• Scout Realtime - In January, we released our open-source standalone realtime monitoring agent. Scout Realtime was the second most popular repository on Github during its release week (trailing Popcorn - we'll take the runner-up spot behind free movie streaming).
  • New Server View UI - In February, we released our new d3-powered server view interface and introduced automatic process monitoring. We think there's no better single-page view of your server's health.
  • New Dashboards UI - July brought our new dashboards UI. From quick ad-hoc charts to a persistent display on an external monitor, we think there's no better way to view your key metrics than your new dashboards.
  • New API - in September we debuted our new RESTful API.
  • New Realtime Charts BETA - in December we announced our new realtime charts experience. Viewing every-second-updating charts has never been easier.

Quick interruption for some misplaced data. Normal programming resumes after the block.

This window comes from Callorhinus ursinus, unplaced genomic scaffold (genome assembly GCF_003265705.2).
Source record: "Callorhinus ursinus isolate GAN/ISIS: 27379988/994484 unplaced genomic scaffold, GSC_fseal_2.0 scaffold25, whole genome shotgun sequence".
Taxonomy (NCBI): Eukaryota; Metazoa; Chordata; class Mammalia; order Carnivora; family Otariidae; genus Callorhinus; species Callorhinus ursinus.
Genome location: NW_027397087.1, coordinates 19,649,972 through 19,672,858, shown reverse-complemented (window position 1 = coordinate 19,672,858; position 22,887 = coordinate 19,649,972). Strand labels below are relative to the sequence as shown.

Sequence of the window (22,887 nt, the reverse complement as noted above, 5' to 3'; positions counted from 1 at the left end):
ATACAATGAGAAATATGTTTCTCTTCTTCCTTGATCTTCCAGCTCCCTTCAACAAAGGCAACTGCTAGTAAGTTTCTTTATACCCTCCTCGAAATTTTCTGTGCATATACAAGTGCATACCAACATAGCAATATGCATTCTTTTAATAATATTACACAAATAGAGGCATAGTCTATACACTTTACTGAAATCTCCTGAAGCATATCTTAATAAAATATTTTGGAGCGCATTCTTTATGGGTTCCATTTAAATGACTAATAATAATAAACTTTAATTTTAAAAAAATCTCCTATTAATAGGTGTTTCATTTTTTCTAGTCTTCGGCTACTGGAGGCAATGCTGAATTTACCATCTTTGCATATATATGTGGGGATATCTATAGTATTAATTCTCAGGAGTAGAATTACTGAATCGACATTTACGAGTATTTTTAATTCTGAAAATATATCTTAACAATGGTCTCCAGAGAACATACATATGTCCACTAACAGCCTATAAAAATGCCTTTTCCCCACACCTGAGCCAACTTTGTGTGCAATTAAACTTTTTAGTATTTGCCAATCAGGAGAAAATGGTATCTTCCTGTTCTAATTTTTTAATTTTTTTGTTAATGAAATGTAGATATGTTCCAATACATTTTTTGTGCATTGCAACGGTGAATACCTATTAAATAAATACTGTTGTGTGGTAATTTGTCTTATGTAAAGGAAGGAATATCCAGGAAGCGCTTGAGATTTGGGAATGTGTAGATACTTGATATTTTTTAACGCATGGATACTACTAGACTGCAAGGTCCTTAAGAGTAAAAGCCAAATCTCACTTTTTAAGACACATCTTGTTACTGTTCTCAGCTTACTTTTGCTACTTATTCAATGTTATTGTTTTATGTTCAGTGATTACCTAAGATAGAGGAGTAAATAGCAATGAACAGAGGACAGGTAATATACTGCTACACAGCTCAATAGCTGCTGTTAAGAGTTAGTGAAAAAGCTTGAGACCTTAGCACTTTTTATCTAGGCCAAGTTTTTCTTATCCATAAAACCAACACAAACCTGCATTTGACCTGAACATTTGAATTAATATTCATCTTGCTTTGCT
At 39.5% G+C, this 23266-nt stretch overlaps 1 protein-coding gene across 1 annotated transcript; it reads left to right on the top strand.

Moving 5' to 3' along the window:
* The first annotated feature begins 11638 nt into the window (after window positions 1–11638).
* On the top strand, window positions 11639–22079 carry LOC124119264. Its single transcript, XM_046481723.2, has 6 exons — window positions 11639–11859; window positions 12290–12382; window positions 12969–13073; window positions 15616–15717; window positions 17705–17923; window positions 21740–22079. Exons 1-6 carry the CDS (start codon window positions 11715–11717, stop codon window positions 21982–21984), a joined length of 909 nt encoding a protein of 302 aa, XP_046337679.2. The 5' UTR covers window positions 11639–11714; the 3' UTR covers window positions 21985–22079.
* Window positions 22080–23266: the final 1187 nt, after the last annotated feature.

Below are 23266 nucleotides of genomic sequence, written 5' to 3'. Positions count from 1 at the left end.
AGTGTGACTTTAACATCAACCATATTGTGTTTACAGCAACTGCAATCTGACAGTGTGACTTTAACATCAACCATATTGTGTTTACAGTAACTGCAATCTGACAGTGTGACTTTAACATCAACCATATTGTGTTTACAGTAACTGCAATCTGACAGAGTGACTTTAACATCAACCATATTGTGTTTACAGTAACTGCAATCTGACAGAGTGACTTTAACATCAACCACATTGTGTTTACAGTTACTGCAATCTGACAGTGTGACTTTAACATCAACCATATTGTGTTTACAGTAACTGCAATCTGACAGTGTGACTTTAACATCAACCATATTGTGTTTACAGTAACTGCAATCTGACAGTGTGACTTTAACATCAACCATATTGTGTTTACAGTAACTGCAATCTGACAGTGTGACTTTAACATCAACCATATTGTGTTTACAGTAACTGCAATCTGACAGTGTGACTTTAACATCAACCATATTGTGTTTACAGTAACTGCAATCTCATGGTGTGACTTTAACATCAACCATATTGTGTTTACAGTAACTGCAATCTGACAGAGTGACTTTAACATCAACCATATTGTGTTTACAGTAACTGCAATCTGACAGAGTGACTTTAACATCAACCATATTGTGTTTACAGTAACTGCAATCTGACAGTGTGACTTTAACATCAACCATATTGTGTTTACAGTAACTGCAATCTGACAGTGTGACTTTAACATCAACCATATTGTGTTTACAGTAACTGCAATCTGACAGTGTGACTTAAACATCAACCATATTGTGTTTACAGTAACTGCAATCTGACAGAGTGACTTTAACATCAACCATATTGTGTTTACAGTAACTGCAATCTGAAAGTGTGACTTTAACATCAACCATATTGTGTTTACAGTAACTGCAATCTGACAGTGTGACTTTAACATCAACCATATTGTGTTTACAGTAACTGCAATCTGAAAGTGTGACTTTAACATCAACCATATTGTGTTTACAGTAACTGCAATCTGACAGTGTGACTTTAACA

Blog Post Highlights

2015

Thanks for all of your support, feedback, and hard-earned money in 2014. Our mission of lightweight, non-enterprisey server monitoring continues next year.

 

From MySQL full-text search to Elasticsearch

By Derek Bullet_white Posted in Development Bullet_white Comments Comments

Migrating backend search technologies on a high-throughput production site is no easy task, but Vector Media Group was recently faced with this decision. With a popular client site struggling under the load of complex MySQL full-text search queries, they recently switched to Elasticsearch.

I spoke with Matt Weinberg to learn how the migration went. Was the switch to Elaticsearch worth the effort?

How did you handle search before Elasticsearch?

We created a custom search using MySQL queries and implemented it into our CMS for the project, ExpressionEngine.

What were the problems with this approach?

To support full-text search, we needed to use the MySQL MyISAM storage engine. This has major downsides, the primary one being full table locks: when a table is updated, no other changes to that table can be performed.

Our tables have considerable update activity, so this would result in sometimes-significant performance issues.